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Beginning a Dialogue on the Changing Environment for the Physical and Mathematical Sciences: Report of a Conference effective implementation of new concepts—in other words, to shift efforts “downstream.” Further Discussion In many respects it was quite startling that there were so many issues on which we all seemed to agree, despite the fact that we brought many different commitments, backgrounds, and ideas to the discussion. It is useful to reiterate those points of apparent agreement. Areas of Agreement Science has been—and will continue to be—an enormous source of ideas through which society can achieve many important goals. Scientific developments have had many unanticipated side effects —both good and bad. Moreover, more science cannot always be counted on to deal with some of the difficult side effects. Despite the rising level of skepticism and declining level of trust in the scientific establishment, there remains a great pool of goodwill and faith in the basic enterprise. Future perceptions regarding the importance of science and scientists will depend not only on what benefits science continues to deliver but also on the values and aspirations we hold as a society. Science alone cannot solve everything. Moreover, it cannot solve many important things. The external environment is changing in many ways (i.e., there are many transforming events), and many of these changes have implications for the scientific enterprise. It is therefore an appropriate time to reexamine the roles of all institutions in our society—including those institutions involved in the nation's research system. Economic growth is important to science, and science can make an important contribution to economic growth. An enormous amount of innovation goes on when the economy is growing that would otherwise not occur. Science requires public support, and publicly supported science is therefore a civic activity (i.e., has civic responsibilities). Although it is impossible to predict the benefits from investments in science (i.e., we are never sure what will be discovered), a sense of public responsibility should pervade the enterprise. Any steps we might take to improve communication between the various patrons and performers of research (universities, industry, and government) would be very beneficial. In particular, it is important that all members of the vast enterprise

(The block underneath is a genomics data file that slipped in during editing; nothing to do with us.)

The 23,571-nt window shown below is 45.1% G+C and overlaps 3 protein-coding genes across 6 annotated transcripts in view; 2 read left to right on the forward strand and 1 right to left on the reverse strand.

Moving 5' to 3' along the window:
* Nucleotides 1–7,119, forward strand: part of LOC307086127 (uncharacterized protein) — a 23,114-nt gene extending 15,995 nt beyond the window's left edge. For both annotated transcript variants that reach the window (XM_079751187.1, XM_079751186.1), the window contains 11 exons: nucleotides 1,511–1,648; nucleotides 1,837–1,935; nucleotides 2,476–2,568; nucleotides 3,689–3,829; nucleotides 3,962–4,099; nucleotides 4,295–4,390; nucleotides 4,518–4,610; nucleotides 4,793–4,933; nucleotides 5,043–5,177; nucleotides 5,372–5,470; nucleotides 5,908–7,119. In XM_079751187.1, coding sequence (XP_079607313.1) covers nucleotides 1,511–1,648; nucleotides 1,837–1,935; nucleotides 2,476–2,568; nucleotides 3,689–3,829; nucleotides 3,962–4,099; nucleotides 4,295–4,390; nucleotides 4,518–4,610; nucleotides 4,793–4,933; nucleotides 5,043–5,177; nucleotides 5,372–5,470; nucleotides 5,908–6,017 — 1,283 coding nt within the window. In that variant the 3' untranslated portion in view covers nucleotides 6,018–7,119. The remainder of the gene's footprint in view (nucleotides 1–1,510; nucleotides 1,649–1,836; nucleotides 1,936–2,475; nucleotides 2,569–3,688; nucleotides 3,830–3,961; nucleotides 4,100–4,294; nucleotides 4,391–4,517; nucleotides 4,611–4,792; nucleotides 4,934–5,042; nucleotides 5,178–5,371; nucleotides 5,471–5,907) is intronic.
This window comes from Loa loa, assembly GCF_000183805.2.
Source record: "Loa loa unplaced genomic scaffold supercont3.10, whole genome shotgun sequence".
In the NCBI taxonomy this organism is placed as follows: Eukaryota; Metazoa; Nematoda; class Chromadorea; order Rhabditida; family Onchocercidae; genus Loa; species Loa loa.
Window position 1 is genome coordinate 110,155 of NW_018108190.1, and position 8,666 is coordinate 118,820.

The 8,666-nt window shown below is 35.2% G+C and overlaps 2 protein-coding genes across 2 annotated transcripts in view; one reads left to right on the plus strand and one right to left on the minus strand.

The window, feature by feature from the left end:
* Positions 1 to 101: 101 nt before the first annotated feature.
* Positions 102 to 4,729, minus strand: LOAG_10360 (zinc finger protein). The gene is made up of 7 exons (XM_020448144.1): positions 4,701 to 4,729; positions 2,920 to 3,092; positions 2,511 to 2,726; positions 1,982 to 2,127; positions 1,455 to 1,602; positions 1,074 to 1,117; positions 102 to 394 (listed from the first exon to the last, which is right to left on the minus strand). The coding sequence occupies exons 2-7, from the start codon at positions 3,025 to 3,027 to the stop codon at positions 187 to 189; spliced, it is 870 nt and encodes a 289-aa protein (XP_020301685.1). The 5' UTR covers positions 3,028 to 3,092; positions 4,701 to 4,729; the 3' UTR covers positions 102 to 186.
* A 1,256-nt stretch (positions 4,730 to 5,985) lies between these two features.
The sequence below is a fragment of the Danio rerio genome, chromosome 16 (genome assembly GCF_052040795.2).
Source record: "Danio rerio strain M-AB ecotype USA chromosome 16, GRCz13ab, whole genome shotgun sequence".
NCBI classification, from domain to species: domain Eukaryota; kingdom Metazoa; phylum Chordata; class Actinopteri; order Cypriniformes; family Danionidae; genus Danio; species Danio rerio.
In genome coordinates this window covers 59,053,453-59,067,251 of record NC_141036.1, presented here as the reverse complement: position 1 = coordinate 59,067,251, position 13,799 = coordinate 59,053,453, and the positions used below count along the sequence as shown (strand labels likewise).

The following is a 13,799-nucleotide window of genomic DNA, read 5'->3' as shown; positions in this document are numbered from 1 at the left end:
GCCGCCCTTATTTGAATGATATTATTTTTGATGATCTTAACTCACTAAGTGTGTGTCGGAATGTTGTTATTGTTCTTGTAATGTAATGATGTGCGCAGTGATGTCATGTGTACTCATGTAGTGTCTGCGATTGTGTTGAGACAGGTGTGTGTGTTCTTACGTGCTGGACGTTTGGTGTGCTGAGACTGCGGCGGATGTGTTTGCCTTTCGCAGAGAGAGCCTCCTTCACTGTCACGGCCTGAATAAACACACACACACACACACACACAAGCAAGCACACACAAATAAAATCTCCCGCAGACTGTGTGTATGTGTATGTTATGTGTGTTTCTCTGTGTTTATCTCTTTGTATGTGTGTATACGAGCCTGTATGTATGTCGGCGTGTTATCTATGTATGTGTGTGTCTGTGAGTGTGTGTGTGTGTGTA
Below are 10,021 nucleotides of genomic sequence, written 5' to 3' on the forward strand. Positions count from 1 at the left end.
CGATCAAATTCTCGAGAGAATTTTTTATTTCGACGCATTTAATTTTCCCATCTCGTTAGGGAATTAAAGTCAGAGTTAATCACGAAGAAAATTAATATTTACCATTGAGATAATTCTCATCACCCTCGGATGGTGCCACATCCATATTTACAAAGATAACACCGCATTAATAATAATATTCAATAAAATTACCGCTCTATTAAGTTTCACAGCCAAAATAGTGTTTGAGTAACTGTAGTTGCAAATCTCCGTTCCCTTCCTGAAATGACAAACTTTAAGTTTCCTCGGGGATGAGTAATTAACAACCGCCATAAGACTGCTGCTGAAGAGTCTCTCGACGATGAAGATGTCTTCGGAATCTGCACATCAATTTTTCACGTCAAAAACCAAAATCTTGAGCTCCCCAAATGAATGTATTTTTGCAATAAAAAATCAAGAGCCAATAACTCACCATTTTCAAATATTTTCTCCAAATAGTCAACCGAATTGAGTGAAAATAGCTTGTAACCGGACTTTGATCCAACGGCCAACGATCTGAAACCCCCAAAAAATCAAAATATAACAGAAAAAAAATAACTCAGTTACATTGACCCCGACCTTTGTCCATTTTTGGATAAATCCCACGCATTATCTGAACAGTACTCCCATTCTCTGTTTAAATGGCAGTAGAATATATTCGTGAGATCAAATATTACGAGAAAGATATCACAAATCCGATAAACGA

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Beginning a Dialogue on the Changing Environment for the Physical and Mathematical Sciences: Report of a Conference understand their indebtedness to each other. We agreed that there is no “most important” sector in the enterprise. We will all sink or swim together. If any easy problems can be identified, we should solve these first! The scientific enterprise is not well served by uncritical lovers or unloving critics. Rather, the enterprise would be enriched by critical lovers and loving critics! The complexity and uncertainty of the current situation will probably require a robust set of strategies rather than a single “golden rule. ” Problem Areas In addition to areas of agreement, we also identified a number of problem areas that all participants in the nation's innovation enterprise need to address together. The particular problems on which much of our discussion seemed to focus can be tersely described as follows: There is a kind of counterproductive tension and misunderstanding (between the key patrons and performers within the research enterprise) that increasingly characterizes the system. This is not the productive tension of a competitive enterprise that can lead to innovation and adaptation. Rather it is a tension that increasingly seems to be generating unnecessary anxiety and stress on all sides. The public policy problem. Primarily, this is the challenge of deciding what is the appropriate level and allocation of federal investment in the research enterprise. But there is also the problem of deciding what tax, antitrust, patent, and overall economic policy will appropriately stimulate the innovation process. The problem of the diminishing attractiveness of academic careers. The issue is not whether university-based researchers are treated well enough, but whether the current portfolio of privileges and responsibilities will attract a sufficient share of the nation's best talent to enable this critical component of the nation's education and innovation system to meet its civic responsibilities. The scientific agenda problem, or the question of who should control the scientific agenda. Again, this is not so much a matter of “turf rights” as an issue of what arrangement will best serve the nation 's interests. The “aggregation” problem, which includes at least two broad classes of issues. First, despite the fact that each area of science faces quite different initial conditions, opportunities, and constraints, we fall easily into the habit of talking about “science” as if all branches faced the same —or roughly similar—circumstances. Second, we need to be more careful to articulate the differences between changes needed in the way the system operates and changes that might be